Low-cost ways to let members know that they matter In my new club, there are fresh flowers in the locker room every day.

It's a small gesture, but each time I enter the locker area, I smile. The flowers make me feel special.

In health clubs, as in life, it is often the little things that have meaning. Sure, the big touches are impressive and appreciated. But in the case of a small club, they can be costly. That's why it's important to take stock of what you can and can't do, and to strike a balance between the simple niceties and the grand gestures. The payoff: a boost in member morale, loyalty and retention.

"Members yearn for personal acknowledgment," says Brenda Abdilla, professional speaker, club consultant and president of Club Profit Systems. "A health club is a very personal purchase for members and after they've been at a club a year or longer, they want to be recognized for their loyalty."

So what can you do to be certain they feel this way? Here is what experts say:

-Make sure the gesture is pleasing to your market. "Have the personality of your member in mind when you choose what you do," Abdilla says. Hardcore bodybuilders, for instance, are not going to want cake. "That's going to annoy them," Abdilla notes. "They're trying not to eat carbs."

-Be creative. Even something simple, such as placing a bowl of orange slices at the front desk, shows members you care. Or you can do something more formal, such as offering monthly free blood-pressure readings and skinfold screenings.

-Make it a regular thing. "If you can do something special once a month, that would be perfect," Abdilla says. "But once a quarter would be plenty."

At the Alaska Club, in Anchorage, members receive passes for their friends four times a year. "I offer member referral prizes just for giving a pass to a friend who then joins," says Michelle Eastman, director of marketing and public relations. Prizes include coupons for gasoline or a gift basket.

-Hold annual events. The Alaska Club hosts a summer barbecue where members and their families enjoy an all-you-can-eat buffet and are eligible for prizes. There are games for kids and a band, plus members get to meet other members. The cost for members: $6, which covers part of the cost of the food. The rest is on the house.

-Declare a member appreciation day. The Alaska Club has one each year on the club's anniversary. Members receive goodies as they enter the club and have the chance to win prizes, which run the gamut from items emblazoned with the club logo to trips.

-Form alliances with local retailers or manufacturers. One of Abdilla's clients holds a member barbecue on Memorial Day and the 4th of July. The client also teamed with a local restaurant that wanted to publicize its business. The restaurant brought chefs and provided the food. "Members loved it, and the restaurant loved it," Abdilla explains.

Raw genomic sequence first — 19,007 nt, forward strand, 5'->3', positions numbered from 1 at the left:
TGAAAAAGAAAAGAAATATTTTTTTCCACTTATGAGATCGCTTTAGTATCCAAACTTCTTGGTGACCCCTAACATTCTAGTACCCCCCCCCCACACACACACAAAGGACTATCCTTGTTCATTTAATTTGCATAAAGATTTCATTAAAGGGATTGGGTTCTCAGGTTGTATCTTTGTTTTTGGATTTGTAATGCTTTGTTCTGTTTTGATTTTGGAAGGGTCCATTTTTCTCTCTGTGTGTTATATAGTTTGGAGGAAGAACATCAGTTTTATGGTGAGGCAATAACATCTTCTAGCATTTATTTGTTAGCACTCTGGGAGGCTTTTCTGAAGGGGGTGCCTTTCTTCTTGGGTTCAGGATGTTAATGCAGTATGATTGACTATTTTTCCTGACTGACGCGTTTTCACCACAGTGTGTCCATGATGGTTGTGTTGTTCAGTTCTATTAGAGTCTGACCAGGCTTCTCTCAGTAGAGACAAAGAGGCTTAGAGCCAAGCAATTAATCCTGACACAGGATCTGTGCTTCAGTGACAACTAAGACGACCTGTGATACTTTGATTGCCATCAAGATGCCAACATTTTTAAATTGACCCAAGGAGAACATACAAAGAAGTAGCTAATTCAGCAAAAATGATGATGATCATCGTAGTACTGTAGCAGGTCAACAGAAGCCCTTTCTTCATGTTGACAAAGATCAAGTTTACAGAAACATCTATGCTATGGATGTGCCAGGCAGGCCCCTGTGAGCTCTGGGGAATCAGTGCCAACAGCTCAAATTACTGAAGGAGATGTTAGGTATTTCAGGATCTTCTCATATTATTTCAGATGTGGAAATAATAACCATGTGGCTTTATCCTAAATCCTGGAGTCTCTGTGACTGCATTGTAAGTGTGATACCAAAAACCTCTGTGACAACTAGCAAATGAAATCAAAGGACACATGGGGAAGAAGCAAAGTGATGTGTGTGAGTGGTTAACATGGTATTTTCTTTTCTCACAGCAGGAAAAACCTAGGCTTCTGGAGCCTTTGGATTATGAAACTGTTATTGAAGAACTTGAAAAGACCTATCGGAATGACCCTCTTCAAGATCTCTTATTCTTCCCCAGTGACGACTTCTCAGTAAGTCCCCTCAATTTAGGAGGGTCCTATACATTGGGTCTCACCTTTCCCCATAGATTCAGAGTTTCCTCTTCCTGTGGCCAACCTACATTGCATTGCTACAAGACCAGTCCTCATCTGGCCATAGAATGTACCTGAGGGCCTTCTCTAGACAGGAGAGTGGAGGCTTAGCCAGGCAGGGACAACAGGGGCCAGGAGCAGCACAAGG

Abdilla is all for getting on the phone and lining up free things. The game plan: Just say, "We'll promote your business if you'll give us something for our members." For instance, networking with a local florist could provide you with free roses to hand out to female members on Mother's Day. One high-end club networked with a country club, Abdilla reports, and ended up with a free golf day for its members. "The country club did this because it wanted our members to join their club, too," she says.

-Don't overlook the human touch. Wishing a member a happy birthday when he checks in at the front desk or learning the names of people in your class can go a long way towards making members feel special.

-Let members know you're doing something special for them. "It's important not to just throw it out there but to put a sign up that says, "'To show you our appreciation,'" advises Abdilla. "Get the PR mileage out of it without being obnoxious."

-Evaluate the gesture. After every promotions she does, Eastman seeks feedback. "That way if something bombs one year, I can do something different the next year," she says. "If it was very popular, I know to repeat it."


5 Things Every Club Should Do

Obviously, the kinds of things you can do for members will be dictated by your budget. But the fees you charge members should also be considered. "If members are paying $99, it better be gourmet coffee and bagels," points out Brenda Abdilla, professional speaker, club consultant and president of Club Profit Systems. "If you cost $19, store-bought cookies and orange slices."

It's great when you can pull out the stops and run special events or give members freebies. But regardless of whether your budget is tight or the sky's the limit, there are five things every club should be doing to make members feel special on a daily basis.

1. Offer complimentary coffee in the morning. "People who work out before 8 a.m. should absolutely be given free coffee," Abdilla says.

2. Offer locker-room amenities, such as shampoo, soap, lotion and towels. "These are necessities," Abdilla maintains.

3. Emphasize the personal. "If you don't have money, get your butt out on the fitness floor," Abdilla insists. Offer a magazine to someone on the stairclimber or refill water bottles.

4. Offer regular free blood-pressure screenings and skinfold measure- ments. "People love information about themselves," Abdilla maintains.

5. Greet members by name when they check in at the front desk. At the very least, tell them to have a good workout. And say goodbye to members as they leave.